Lutheran Pastor Keith Anderson recently posted this blog advocating that all clergy maintain a personal blog or website. He says:
Tip: if you don’t already have personal blog or website, start one. Share some sermons, video, your ideas, reflections, and pictures. Give people a way to get to know you and your work. Just as we expect churches to have website, we increasingly expect leaders themselves to have some kind of online platform. Tumblr.com or WordPress.com are both good options.
The Episcopal OTM Portfolio, particularly the Connections page, gives Episcopal clergy a platform for posting all the material Anderson advocates we publish, without the hassle of developing our own website or blog. That said, a personal blog gives clergy more freedom to structure their digitized information in a more compelling and attractive way. Moreover, maintaining a personal blog shows search committees that you have a skill that parishes increasingly seek in the clergy, the ability to use social media. If you are not that internet savvy, taking a social media course should be high on your list of continuing education projects.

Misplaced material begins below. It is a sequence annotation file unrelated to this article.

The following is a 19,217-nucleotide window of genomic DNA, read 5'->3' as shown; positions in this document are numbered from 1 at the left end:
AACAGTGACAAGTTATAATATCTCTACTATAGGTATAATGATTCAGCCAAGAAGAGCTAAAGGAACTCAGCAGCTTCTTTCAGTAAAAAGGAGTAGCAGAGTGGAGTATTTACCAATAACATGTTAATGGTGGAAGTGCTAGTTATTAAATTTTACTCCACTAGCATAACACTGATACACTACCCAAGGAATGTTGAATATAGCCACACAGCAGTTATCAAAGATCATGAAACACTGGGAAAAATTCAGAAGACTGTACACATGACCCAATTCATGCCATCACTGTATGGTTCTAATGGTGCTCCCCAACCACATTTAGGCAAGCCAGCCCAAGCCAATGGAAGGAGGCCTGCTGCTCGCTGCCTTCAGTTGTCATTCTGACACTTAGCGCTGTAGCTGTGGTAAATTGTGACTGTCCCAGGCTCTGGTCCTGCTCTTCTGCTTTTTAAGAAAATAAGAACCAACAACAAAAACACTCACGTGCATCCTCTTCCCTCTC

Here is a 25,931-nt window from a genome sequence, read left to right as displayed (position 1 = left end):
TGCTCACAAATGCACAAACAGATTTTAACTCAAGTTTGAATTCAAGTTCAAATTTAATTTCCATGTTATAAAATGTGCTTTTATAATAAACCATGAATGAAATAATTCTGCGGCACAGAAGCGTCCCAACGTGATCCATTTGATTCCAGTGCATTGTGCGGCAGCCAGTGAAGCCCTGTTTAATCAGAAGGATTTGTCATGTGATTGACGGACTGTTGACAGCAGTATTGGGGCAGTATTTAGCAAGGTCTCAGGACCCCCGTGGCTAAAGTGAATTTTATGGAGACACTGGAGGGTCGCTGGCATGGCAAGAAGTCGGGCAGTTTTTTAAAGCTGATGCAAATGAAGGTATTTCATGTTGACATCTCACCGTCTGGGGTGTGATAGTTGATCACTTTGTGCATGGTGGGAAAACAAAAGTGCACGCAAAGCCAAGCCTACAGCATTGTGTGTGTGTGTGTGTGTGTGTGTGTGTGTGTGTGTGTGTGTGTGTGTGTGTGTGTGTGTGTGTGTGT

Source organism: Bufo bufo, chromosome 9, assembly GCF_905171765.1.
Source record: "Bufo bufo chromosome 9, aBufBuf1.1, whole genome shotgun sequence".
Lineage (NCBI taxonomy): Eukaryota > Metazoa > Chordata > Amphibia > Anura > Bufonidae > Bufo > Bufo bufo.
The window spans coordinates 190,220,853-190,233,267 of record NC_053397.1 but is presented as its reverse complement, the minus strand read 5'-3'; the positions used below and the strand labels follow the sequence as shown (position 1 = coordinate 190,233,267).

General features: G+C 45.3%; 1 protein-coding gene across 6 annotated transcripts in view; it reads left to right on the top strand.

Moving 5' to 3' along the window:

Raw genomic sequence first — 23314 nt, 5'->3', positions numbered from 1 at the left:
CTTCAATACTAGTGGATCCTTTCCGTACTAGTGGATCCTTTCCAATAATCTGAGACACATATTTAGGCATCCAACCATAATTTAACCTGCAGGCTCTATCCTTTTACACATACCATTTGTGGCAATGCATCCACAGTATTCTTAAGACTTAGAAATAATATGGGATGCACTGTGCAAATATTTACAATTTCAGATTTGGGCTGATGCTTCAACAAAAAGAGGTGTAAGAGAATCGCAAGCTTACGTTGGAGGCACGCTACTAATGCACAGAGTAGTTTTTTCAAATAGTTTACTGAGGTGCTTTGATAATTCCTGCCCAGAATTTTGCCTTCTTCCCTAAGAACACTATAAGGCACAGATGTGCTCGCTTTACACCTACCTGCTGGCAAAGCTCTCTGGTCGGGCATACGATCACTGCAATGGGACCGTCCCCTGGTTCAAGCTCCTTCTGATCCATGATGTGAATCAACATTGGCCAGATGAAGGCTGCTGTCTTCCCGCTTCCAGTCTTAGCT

If you do chose to set up a personal blog or website, do more than create an elaborate online resume. Design a platform that expresses your core values and purpose. Anderson’s recommendation, “Tip: It’s best avoid controversial posts,” makes me uneasy. If you value controversy, and if shaking things up is part of your core purpose, don’t hide that in order to find a job. You may be called to a parish that abhors controversy and find yourself suppressing what is near and dear to your ministry.